Eli Eli Lema Sabachtani?
- Original title
- Eri Eri Rema Sabakutani
- Japanese title
- Running time
- 107 minutes
- 24 October 2005
by Tom Mes
Let's make it plain from the start, since there is no way around it: Shinji Aoyama's latest film will be an endurance test for some. The title alone (Christ's last words on the cross) will indicate that this isn't going to be everyone's cup of tea. For those with an adventurous mind and a strong set of eardrums, however, it will prove a one-of-a-kind experience.
Aoyama deserves praise for his tenacity. Whether meeting with unanimous acclaim (Eureka) or deafening silence (Desert Moon), he remains an uncompromising, totally idiosyncratic filmmaker. After the mainstream whodunit Lakeside Murder Case saw him back in the domestic spotlights once more, he turned in this 107-minute meditation on how noise music can save mankind from certain doom, especially when played really, really loud.
Mizui (Asano) and Asahara (real-life musician Nakahara) form a two-man band, an experimental noise music outfit that was once the toast of the town. Today, 2015 A.D., the pair live secluded in the countryside not far from the sea, where they scour the environment in search of waste and abandoned objects to use in their sonic experiments. While on their routes, they blissfully ignore the mountains of corpses that dot the land, victims of the virus dubbed 'The Lemming Syndrome' that is sweeping the world leaving only death in its wake.
Oddly enough, the two men and their only human contact, a lady innkeeper named Navi (veteran actress Okada of Eros + Massacre fame) seem unaffected by the disease, which is exactly why an enigmatic millionaire (science fiction writer Tsutsui, previously seen in Shinya Tsukamoto's Gemini) shows up on their doorstep in a stolen ambulance one afternoon, his gun-toting P.I. flunky (Toda) and teenage daughter (Miyazaki, re-united with Aoyama after her star-making turn in Eureka) in tow. The girl has caught the disease and her father is convinced that Mizui and Asahara's music is the key to beating its symptoms and saving her life.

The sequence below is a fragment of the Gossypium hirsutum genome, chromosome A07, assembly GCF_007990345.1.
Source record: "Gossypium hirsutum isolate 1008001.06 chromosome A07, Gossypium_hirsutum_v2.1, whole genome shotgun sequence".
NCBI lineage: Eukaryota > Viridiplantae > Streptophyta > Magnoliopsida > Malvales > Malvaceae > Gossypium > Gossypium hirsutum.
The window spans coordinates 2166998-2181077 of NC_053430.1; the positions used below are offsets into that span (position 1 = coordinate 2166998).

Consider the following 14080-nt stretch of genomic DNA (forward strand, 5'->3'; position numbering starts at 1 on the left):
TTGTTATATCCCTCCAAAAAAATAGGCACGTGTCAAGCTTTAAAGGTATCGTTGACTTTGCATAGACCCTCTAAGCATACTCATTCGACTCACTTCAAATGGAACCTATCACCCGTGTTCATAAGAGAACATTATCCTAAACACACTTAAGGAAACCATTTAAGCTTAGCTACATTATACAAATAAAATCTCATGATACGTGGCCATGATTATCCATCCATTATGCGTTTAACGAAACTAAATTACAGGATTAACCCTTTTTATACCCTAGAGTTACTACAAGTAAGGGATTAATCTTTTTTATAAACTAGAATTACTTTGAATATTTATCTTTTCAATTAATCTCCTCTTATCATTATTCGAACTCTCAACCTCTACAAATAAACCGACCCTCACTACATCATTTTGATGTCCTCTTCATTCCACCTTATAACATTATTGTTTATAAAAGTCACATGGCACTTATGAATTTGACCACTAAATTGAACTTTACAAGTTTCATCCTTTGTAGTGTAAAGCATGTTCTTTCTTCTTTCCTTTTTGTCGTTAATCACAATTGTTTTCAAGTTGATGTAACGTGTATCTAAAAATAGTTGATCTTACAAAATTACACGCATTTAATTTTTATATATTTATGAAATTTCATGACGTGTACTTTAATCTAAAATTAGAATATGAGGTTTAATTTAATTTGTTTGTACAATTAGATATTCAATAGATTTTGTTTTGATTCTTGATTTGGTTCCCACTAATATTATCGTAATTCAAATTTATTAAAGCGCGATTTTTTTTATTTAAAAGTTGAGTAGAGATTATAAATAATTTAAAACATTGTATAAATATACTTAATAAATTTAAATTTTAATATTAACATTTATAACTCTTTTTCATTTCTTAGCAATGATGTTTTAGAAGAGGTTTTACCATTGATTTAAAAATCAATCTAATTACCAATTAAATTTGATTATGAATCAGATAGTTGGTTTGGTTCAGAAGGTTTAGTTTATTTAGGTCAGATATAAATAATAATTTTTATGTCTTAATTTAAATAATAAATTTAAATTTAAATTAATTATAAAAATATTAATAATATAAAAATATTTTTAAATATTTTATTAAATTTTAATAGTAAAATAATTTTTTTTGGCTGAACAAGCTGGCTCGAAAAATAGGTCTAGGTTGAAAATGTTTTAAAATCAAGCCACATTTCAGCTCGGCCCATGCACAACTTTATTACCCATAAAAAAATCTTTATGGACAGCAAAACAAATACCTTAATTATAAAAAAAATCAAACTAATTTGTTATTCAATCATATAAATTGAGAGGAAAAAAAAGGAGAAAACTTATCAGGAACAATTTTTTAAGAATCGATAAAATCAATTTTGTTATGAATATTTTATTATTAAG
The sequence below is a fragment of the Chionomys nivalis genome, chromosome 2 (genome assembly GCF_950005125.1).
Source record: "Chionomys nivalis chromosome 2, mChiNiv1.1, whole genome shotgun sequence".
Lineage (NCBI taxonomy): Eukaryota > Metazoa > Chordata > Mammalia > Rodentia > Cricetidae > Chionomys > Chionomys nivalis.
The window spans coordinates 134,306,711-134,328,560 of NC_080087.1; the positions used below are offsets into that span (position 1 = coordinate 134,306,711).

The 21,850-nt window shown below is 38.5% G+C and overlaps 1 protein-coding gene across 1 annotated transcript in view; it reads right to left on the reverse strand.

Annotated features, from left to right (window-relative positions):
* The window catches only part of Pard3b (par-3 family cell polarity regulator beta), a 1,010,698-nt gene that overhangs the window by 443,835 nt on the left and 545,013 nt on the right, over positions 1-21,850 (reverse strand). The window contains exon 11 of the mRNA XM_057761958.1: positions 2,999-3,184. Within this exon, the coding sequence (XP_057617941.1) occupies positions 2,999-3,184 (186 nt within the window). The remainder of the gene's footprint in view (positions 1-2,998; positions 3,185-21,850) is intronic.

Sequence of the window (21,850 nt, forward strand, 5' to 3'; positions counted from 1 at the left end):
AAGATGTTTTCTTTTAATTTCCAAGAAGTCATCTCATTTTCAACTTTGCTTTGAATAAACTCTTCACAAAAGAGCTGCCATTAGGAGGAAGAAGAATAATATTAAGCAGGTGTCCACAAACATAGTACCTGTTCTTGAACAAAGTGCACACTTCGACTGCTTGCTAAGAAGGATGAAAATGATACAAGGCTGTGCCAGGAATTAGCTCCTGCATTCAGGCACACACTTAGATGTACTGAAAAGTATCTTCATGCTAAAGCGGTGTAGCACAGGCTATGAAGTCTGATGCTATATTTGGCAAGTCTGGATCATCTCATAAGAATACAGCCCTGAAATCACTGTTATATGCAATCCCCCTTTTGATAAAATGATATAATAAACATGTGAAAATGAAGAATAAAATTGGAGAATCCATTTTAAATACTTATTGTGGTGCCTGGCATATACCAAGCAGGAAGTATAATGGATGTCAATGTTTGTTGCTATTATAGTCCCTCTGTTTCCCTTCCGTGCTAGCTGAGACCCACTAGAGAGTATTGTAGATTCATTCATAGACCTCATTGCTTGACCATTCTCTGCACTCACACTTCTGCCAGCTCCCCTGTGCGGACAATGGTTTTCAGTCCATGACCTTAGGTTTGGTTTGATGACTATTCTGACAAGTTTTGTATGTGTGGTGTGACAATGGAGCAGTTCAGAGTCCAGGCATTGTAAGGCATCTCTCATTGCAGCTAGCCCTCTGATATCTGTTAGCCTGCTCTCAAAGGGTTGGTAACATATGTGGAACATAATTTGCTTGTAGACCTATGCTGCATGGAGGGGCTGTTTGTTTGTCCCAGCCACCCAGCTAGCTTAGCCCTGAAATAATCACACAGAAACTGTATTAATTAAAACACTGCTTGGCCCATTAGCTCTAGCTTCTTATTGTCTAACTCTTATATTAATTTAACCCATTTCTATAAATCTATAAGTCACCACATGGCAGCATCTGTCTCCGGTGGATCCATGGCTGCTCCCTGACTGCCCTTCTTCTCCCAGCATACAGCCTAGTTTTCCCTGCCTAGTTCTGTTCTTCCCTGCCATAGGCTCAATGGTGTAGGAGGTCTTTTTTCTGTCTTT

If, as is often the case with Aoyama, the plot outline sounds vaguely similar to a Kiyoshi Kurosawa film (the equally dystopian Barren Illusion, in which Aoyama appeared as an actor), the execution is all his own. The film plays out in lengthy sequences of the two leads fiddling around with household appliances, sequencers, drum computers, and various handmade contraptions, attempting to create music from noise and harmony from chaos. The ghost of the director's collaborations with experimental guitarist and producer Jim O'Rourke looms heavily over this film, in which musicians will no doubt find a rich source of inspiration.
But in addition to a film of sounds, it's also a film of images. With Masaki Tamura (credited here as Tamra, without the u) behind the lens providing images of muted colours but astonishing clarity, Eli Eli is something to behold as well as listen to. Does form outweigh the content, then? If you define content as a linear narrative that neatly ties up loose ends and answers all its own questions, then yes. But if that is what you're after, you probably wouldn't be interested in an Aoyama film in the first place. He is one of those directors, like, again, Kiyoshi Kurosawa, to whom the question itself is everything. The answer must be found by each audience member individually, not be dictated by the filmmaker. Even if its emotional pay-off is closer to music video territory than to catharsis, Eli Eli contains plenty to chew on.
And then that Takenori Sento, eh. Bless him. He's had mud slung at him from all sides since the demise of his prestigious, but commercially terminal Suncent Cinema Works, but here he is, back again with a new company and up to his old tricks. Still completely behind his directors, no matter how outlandish their ideas. As long as he can resist Gojoe-shaped dreams of blockbuster glory, he should be able to pull himself through just fine this time. With Eli Eli, he already has his first Cannes selection in the pocket, but whether a film with such subject matter and such a title will do much business remains to be seen. If you do chance upon it, make sure it's in a theater with a great sound system.